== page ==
Joshua Rhea Begley, 28, was taken into custody shortly after 1 a.m. today in the area of 905 Civic Center Drive after a car chase and a foot pursuit, police said.
Sakashta's body was found shortly before 4 a.m. Friday outside his workshop in the 600 block of Martin Avenue, a horseshoe-shaped street in an industrial area off of Labath Avenue.
Sakashta's wife had called police to report that her husband had failed to return home; when she went to his workshop to check on him, she found it in a "suspicious" state, police said.
Officers searched the area and found the body of 43-year-old Sakashta outside in some bushes, police Lt. Jeff Taylor said.
Evidence pointed police toward Begley, who had made headlines earlier that week for briefly escaping police custody during an arrest in Petaluma by using a key hidden in his mouth to unlock his handcuffs. He was eventually arrested in that case but apparently was out of custody when the murder occurred.
When police tried to arrest Begley for Sakashta's murder, he sped off in his car, sparking a chase. He exited the vehicle at the corner of Camino Colegio and Southwest Boulevard and ran.
Rohnert Park police searched the neighborhood with the help of Sonoma State University police, Cotati police, Petaluma police and the Sonoma County Sheriff's Office. Begley was eventually tracked to an apartment at 905 Civic Center Drive and was arrested at 1:10 a.m. today.
He was booked into Sonoma County jail on charges of murder, robbery and evading police.
Taylor today declined to discuss how Sakashta was killed but said an autopsy is scheduled for Tuesday. He would not yet confirm the motive was robbery.
Begley had charges pending from several drug-related arrests in recent months, including two in Cotati: a Sept. 26 arrest for possession of paraphernalia and a Jan. 3 arrest for possession of paraphernalia and a controlled substance, Taylor said.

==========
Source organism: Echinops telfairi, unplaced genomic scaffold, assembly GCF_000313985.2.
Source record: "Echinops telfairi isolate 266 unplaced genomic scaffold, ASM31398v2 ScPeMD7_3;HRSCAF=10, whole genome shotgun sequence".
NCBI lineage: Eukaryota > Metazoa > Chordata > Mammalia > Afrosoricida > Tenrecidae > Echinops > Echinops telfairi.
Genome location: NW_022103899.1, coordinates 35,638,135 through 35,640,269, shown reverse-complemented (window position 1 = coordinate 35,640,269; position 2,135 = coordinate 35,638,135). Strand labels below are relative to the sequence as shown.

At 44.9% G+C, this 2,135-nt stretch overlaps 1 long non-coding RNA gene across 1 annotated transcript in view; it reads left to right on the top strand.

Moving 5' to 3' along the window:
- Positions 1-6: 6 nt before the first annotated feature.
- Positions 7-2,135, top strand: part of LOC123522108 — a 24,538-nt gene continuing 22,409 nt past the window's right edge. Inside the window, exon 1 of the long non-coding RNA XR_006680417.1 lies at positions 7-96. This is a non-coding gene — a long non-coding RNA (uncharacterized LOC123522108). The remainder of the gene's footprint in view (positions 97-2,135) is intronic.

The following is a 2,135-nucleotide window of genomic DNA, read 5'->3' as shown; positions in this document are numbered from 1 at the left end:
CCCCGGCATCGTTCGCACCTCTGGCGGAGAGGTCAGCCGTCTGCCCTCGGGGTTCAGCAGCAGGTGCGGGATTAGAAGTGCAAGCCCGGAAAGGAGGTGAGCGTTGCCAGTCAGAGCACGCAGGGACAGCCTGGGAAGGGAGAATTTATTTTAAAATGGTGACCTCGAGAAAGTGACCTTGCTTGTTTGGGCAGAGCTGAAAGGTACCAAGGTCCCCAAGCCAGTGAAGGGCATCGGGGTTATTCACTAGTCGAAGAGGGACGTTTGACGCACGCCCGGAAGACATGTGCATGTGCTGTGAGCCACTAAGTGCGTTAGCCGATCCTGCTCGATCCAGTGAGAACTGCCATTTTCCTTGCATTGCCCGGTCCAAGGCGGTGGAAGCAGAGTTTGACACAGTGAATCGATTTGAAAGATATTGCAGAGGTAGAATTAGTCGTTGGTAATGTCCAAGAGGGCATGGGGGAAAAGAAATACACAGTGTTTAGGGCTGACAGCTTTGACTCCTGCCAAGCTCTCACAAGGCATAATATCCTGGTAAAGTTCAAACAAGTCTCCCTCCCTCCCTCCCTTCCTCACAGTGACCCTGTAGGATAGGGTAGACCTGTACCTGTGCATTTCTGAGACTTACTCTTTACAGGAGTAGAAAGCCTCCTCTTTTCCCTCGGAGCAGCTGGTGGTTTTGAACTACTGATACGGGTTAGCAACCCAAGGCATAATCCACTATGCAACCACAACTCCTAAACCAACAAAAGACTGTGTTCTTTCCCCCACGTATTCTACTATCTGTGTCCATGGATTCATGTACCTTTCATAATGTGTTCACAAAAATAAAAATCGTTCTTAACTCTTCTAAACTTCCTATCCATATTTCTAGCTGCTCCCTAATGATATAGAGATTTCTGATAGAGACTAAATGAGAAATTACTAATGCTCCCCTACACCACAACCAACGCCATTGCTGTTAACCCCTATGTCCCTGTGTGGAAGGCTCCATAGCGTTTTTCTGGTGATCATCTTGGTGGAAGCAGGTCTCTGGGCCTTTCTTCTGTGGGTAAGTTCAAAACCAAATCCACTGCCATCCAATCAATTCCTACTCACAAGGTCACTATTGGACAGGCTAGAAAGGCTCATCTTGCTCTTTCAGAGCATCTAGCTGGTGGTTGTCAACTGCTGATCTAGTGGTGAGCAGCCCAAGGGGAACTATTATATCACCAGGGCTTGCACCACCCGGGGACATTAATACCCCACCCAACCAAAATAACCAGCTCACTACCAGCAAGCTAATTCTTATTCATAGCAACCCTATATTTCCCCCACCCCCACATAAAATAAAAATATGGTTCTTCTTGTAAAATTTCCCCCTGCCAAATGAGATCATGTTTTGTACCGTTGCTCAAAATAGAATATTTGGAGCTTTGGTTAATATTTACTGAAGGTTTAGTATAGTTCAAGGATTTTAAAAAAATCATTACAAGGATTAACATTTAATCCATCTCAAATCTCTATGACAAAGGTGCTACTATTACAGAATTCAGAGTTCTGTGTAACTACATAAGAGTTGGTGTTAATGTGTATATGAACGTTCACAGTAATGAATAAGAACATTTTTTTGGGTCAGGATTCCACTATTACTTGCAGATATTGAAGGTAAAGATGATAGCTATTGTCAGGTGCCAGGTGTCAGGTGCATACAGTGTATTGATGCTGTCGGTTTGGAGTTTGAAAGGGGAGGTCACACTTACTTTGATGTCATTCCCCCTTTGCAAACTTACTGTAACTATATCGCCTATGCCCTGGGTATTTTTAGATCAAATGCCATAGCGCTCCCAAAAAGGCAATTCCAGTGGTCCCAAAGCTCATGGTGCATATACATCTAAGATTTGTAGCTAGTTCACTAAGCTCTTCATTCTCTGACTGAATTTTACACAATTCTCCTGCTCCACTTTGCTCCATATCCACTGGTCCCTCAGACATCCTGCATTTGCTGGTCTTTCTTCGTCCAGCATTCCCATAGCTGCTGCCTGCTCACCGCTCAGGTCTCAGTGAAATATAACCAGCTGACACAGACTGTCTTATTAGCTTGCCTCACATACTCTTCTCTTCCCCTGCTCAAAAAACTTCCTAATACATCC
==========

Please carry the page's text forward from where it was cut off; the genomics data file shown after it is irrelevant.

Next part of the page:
Separately, on Feb. 8, Begley escaped custody using his hidden key during an arrest in Petaluma for being under the influence of a controlled substance.
He is being held without bail in Sonoma County jail.
Guitarist Mike Oria was crushed to hear what had happened to his friend.
Oria, 40, who makes up half of the local musical duet the Miller/Oria Duo, had known Sakashta since 2004 and had spent many days at his workshop, learning the art of guitar making.
"I used to bring my guitar to him for repairs and modifications and so forth, and over time we got a little closer and I would come up to his shop and observe him and ask a bunch of questions," Oria said.
The two bonded over a love of Robert Benedetto guitars. Over time, Sakashta got to know Oria's taste in sound, so when Oria finally asked Sakashta to make him a custom guitar - which can go for $20,000 and up - the craftsman was ready.
Sakashta's workshop was in Petaluma at the time, and Oria would drive there from his home in Antioch on weekends to watch the guitar take shape.
The project was put on hold in 2007 when Sakashta was inundated with new orders after a guitar he had created was featured on the cover of an album by blues/rock musician Robben Ford.
"About six months or a year passed and then finally he called and said, 'I've got the exact woods,'" Oria said. "I ran up there to Petaluma. He had found some beautiful pieces."
Oria said Sakashta had high standards for the wood he used in his craft, both aesthetically and functionally. "The best pieces of wood have a very nice ringing tone when you tap them," he said.
Finally, last summer, the guitar was finished. Sakashta called and told Oria he would deliver it to his house. He and his wife Kazuko were in a bad mood by the time they arrived because they had gotten lost on their way to Antioch but Sakashta went straight to work, he said.
"He showed up with his tools. I pulled it out of the case and for the next hour, I played guitar and he would make adjustments," Oria said. When Sakashta left the room, his wife leaned over and told Oria in broken English that her husband was especially proud of that guitar.
Oria's voice broke several times when he talked of his friend, and said he couldn't imagine why anyone would hurt him. He described him as polite, respectful, "even-keeled" and "an all-around peaceful person." He called his friend a true artist.
"He could do anything that he wanted to do in regard with the sounds that he heard in his head ... it was just how to make that tangible," Oria said.
"His guitar work was magical," he said.